DIF might not have changed much in the previous six months, but the landscape was changing. The Worldwide Web Consortium (W3C) has finalized the core VC specification and was ramping up to finalize the core DID specification in the coming half-year; what came next? The Hyperledger Foundation’s focus, having restructured and set an ambitious roadmap for interoperability after pushing forward the next iteration of the Indy blockchain at the core of many SSI systems, was getting a lot of attention outside the decentralized identity community with its promises of production-grade systems. If DIF continued on its code-driven, “build it first” trajectory, could we end up competing with, more than complementing, these adjacent projects?
With his quick slideshow presentation, Rouven started socializing and recruiting support for a vision of DIF that did as much coordination as co-development. A key feature of this strategy was identifying cross-community development work that would benefit from IPR protection and DIF infrastructure and inviting communities to come together in the repositories.
The first of these joint efforts was the DIDComm working group, identifying ways to accelerate the interoperability of wallet-to-wallet communications beyond the Indy stack, a working group that is still doing important and influential work to this day, including sending the first draft proposal to the IETF from a DIF WG. More recently, the Secure Data Storage working group has followed the same co-hosting approach, bringing a work item from the W3C community and an under-socialized contribution open-sourced by Microsoft Research together as the two model implementation inputs to what could well prove to be a widely-usable decentralized standard across all compliant stacks and most web-based contemporary topologies.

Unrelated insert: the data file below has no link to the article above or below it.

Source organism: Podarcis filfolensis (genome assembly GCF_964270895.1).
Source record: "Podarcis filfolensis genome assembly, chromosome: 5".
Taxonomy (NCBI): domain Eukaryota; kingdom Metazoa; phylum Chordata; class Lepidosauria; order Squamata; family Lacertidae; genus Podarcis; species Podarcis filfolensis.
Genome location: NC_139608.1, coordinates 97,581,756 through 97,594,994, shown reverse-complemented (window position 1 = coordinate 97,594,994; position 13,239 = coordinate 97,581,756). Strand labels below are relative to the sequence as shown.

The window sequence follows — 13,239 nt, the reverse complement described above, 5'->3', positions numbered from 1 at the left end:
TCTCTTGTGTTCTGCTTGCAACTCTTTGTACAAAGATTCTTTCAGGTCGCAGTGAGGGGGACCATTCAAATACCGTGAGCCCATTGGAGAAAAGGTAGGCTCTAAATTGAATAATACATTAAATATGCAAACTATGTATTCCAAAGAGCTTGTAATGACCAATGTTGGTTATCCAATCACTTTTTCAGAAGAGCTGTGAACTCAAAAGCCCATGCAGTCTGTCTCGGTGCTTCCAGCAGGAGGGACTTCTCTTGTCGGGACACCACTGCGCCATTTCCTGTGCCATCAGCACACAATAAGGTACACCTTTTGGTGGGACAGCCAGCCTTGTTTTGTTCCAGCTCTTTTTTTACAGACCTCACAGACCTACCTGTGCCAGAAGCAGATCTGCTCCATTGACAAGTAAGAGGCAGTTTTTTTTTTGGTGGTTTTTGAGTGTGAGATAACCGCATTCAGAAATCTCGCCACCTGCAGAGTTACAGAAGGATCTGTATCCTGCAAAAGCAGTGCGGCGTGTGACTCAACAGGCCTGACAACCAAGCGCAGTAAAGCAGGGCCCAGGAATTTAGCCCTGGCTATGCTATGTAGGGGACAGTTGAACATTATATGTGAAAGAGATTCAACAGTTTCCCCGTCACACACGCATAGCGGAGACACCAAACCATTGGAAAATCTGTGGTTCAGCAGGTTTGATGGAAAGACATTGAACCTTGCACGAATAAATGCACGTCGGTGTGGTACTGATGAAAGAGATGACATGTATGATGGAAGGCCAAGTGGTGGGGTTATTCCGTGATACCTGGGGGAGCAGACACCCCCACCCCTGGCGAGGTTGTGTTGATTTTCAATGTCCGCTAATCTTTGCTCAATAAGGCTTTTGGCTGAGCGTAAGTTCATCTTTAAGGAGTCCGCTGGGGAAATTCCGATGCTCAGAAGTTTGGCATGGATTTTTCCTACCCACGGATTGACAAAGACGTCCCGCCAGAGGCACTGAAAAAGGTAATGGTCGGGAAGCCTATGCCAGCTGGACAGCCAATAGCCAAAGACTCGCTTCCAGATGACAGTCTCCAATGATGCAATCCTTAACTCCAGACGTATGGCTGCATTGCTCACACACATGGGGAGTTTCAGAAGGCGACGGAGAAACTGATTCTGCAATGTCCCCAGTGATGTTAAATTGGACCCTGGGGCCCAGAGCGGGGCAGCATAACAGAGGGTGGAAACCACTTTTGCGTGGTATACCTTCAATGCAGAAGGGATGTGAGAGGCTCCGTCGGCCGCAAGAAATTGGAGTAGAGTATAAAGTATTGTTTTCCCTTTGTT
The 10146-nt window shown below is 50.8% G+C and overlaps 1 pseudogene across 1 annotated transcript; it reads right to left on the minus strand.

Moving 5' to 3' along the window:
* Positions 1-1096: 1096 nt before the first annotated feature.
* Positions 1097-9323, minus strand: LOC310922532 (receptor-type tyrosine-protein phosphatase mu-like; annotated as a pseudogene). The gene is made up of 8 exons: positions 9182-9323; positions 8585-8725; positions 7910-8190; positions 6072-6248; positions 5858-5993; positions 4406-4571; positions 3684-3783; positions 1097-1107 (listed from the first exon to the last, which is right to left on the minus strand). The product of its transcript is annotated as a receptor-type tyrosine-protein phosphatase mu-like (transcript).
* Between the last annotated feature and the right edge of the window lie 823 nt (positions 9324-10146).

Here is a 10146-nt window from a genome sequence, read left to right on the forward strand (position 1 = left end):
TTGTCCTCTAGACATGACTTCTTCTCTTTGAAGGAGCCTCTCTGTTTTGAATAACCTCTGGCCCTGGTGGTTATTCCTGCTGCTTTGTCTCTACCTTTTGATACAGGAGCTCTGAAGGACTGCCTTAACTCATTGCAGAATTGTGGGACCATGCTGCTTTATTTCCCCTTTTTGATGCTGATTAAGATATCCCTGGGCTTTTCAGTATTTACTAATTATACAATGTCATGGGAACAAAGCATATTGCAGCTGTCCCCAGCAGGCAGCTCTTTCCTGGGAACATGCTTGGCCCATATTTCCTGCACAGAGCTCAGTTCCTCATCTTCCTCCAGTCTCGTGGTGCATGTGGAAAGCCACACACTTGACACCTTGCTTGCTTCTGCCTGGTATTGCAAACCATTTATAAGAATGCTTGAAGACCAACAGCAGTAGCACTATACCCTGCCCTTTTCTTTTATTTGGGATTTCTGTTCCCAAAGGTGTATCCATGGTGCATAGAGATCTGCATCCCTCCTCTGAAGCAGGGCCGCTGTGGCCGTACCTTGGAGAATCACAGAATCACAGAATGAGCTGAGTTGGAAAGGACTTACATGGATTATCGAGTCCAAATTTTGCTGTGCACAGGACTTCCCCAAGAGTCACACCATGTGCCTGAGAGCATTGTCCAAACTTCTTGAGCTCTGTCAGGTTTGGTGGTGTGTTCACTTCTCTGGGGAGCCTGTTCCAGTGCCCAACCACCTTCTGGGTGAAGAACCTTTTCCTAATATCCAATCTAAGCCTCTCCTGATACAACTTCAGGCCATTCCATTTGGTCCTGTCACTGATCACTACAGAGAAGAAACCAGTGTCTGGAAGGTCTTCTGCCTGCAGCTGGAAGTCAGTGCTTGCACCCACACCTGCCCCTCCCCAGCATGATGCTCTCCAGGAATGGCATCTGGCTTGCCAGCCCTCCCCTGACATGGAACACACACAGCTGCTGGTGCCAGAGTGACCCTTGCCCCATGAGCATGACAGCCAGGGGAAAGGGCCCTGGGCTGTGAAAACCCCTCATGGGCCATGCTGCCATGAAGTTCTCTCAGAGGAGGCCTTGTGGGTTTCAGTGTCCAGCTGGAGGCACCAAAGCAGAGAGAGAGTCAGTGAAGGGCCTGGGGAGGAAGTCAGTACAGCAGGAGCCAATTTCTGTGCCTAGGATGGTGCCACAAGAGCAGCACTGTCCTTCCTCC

In 2020, the co-development of the widely-interoperable decentralized identity stack is turning a corner, and now more than ever it feels like we are in a crucial moment for structured and transparent cooperation to pre-empt any enclosure of the Commons. With the widest possible cooperation, we can build unity and grow the market before dividing it up into fiefdoms and brands. DIF is aiming to return to its roots and pitching a bigger tent than ever to make sure we get this right, together.
Stay tuned for more updates about new working groups and new ways to get involved. If you’d like to join as a contributing member, see the signup form here.